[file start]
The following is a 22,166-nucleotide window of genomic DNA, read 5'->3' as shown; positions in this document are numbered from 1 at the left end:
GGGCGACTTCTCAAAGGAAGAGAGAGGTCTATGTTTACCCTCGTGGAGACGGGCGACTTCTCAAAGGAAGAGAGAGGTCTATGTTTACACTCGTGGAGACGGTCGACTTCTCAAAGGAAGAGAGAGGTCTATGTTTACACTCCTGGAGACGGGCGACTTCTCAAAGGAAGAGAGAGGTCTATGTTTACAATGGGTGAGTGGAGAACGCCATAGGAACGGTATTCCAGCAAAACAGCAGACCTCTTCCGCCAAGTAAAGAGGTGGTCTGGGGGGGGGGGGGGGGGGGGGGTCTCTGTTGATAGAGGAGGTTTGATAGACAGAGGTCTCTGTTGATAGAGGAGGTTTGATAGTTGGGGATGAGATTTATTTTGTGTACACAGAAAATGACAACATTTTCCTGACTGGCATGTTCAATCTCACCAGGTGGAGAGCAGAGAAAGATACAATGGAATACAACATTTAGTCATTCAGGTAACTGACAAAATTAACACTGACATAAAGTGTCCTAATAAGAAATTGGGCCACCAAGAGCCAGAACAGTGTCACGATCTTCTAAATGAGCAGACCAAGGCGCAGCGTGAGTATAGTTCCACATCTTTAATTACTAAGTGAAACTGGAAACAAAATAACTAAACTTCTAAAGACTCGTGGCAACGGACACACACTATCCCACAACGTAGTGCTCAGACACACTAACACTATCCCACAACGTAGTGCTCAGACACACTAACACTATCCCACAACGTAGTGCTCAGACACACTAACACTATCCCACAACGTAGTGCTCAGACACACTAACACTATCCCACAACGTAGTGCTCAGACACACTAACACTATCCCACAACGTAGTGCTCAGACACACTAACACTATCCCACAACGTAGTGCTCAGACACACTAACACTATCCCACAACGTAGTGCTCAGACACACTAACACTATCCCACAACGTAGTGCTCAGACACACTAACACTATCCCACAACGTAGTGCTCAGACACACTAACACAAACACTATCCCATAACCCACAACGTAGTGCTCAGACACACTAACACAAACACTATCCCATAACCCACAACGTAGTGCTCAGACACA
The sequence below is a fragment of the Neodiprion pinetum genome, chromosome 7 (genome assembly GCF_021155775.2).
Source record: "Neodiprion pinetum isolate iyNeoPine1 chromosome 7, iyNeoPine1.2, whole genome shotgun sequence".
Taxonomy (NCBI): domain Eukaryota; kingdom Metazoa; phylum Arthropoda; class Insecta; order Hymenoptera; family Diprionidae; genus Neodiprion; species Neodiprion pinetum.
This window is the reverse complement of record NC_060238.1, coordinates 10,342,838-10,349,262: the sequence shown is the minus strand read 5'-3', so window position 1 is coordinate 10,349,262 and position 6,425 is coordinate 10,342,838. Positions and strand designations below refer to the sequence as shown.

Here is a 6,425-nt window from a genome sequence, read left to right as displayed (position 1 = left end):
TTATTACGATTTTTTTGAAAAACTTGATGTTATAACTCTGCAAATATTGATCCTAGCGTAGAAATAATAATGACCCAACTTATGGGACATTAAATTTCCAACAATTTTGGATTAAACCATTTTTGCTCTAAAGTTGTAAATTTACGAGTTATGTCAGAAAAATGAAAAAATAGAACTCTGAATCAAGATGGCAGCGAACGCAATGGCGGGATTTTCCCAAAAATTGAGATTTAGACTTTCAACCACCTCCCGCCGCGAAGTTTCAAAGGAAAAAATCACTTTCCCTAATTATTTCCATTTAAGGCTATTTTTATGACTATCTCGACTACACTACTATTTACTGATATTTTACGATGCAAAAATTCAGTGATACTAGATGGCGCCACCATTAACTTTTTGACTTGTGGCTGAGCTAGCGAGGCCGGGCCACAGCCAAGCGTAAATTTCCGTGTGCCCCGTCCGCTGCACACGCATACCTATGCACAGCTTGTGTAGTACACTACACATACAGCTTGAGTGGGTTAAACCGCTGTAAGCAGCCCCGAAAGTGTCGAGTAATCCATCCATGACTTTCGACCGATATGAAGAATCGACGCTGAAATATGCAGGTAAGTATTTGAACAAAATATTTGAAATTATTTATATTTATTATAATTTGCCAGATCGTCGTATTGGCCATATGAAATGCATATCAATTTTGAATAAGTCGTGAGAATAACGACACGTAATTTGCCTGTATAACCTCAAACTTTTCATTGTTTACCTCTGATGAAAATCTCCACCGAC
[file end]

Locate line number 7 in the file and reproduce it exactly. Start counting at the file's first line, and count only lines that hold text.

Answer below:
Here is a 6,425-nt window from a genome sequence, read left to right as displayed (position 1 = left end):